In ideal liberal theory, citizens themselves are the source of all governmental actions in one form or another. This is a unifying principle of what makes a liberal theory a liberal theory, at least for the contractarians. The conclusion then that citizens within liberal societies are not covered under the NIJ follows in a fairly straight-forward fashion. If a government decides to go to war, that decision only comes about as a result of the citizens authorizing the government to do so. The citizenry’s role in the war is as the originator of the action towards war. This might happen electorally or it might happen by consenting to a societal structure that allows wars to be waged. Regardless of which one happens to be the case, the citizens are necessarily participating in the process of waging war. Thus, the citizens are not innocent of the decision to pursue war, for it is they who are authorizing the decision; and, the citizens are not neutral towards the war effort because it is their actions (consent) that causes the war to occur. Because the citizens are non-neutral and non-innocent, the NIJ cannot apply.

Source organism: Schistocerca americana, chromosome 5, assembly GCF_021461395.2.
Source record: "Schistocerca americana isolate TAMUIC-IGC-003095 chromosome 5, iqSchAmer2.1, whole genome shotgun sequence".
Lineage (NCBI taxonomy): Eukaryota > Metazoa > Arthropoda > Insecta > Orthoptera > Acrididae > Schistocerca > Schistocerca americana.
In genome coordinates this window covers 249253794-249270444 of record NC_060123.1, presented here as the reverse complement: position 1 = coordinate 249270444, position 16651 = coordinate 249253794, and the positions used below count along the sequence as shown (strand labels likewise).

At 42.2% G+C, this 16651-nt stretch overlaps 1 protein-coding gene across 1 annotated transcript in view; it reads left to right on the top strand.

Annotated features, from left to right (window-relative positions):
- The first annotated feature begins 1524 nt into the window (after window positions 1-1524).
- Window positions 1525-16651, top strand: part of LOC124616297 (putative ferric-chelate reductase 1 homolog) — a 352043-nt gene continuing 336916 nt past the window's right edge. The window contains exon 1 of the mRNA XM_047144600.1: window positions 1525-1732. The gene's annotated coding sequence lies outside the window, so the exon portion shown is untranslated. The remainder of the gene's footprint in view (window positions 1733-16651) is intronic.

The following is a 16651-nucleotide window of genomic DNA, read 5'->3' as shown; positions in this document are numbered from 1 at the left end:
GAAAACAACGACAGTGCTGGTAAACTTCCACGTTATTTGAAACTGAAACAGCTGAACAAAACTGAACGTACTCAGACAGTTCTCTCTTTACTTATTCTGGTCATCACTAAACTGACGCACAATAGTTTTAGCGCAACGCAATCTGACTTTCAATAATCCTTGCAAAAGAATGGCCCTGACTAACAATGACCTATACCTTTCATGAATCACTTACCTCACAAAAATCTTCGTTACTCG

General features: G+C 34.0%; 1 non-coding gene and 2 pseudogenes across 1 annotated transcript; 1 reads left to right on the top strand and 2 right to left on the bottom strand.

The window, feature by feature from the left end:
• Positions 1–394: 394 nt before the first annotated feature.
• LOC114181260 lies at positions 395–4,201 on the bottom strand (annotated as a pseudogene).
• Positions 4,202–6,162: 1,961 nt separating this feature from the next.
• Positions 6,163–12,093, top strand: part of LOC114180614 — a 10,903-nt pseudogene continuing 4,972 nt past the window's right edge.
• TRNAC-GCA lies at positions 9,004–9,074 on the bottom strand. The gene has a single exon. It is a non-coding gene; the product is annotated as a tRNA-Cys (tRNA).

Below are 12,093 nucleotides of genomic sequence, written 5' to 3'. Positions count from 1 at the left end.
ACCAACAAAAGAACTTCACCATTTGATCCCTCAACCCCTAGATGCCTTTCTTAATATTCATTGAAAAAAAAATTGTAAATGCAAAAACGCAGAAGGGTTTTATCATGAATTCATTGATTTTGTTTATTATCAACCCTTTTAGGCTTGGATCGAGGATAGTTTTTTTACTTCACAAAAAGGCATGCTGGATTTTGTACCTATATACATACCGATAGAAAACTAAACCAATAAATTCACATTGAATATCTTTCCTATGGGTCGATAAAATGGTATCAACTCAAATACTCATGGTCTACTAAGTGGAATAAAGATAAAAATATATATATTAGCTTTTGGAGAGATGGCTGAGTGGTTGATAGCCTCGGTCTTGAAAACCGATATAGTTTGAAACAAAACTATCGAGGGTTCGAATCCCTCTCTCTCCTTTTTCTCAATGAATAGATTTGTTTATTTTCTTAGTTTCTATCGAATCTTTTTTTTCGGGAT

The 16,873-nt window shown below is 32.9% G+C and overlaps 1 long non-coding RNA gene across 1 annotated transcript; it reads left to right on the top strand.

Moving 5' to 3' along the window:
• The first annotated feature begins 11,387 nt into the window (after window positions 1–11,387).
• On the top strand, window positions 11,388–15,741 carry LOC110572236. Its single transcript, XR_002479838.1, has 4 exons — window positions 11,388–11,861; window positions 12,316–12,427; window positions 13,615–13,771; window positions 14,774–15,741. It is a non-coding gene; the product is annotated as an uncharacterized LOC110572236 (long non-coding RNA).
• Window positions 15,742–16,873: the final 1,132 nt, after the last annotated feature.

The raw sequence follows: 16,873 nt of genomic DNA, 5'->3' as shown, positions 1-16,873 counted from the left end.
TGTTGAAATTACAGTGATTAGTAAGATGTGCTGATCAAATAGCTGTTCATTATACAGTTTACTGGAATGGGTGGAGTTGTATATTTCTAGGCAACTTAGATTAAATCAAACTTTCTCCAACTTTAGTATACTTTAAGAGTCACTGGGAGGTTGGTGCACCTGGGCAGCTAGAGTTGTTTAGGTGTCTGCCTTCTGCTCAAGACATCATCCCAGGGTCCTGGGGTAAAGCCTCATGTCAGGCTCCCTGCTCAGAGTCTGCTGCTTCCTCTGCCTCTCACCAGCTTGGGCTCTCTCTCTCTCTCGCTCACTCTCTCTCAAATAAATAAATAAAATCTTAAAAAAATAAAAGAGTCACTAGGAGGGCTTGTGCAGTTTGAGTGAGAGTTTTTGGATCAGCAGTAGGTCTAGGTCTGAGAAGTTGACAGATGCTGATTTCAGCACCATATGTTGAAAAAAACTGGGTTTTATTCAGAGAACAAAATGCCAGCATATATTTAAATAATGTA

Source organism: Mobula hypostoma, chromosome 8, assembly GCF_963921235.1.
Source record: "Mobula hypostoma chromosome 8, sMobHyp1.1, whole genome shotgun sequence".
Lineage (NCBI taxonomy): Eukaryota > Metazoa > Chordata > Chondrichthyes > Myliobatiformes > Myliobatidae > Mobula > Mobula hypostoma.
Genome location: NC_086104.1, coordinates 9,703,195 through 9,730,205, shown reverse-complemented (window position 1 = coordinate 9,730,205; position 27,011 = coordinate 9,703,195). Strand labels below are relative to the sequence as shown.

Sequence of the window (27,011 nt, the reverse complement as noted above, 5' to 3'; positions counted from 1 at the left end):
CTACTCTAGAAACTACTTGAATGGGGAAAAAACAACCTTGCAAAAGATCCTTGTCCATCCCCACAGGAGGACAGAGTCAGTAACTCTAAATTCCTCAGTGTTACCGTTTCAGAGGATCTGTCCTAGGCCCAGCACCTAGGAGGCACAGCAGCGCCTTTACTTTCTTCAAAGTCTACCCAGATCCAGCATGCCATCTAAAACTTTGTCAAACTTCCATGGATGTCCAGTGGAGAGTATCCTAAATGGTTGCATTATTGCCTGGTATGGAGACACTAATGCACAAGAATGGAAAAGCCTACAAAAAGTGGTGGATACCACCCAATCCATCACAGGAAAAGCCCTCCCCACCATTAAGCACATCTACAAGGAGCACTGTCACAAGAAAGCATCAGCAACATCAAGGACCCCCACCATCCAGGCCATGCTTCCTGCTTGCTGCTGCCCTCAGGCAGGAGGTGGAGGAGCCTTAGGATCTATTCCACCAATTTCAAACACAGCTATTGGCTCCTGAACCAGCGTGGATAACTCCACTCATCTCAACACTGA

From there I go about applying this idea to the 2004 terrorist train bombings in Spain and the impact they appear to have had on the Spanish election. Prior to the train bombings, the sitting pro-war government (Spain was involved in Iraq) had a 6.2 point lead in the polls. Shortly after the bombings, that lead fell to 0.7 point and on election day the incumbent pro-war government lost by 5 points to the opposition socialist government that promised to and ultimately did get the country out of Iraq. The point of this example is just to show that the liberal government of Spain did permit citizens a choice in warring in Iraq, a choice they were going to make in the affirmative by voting for the incumbent government, but that they turned around and made in the negative after the terrorist attacks.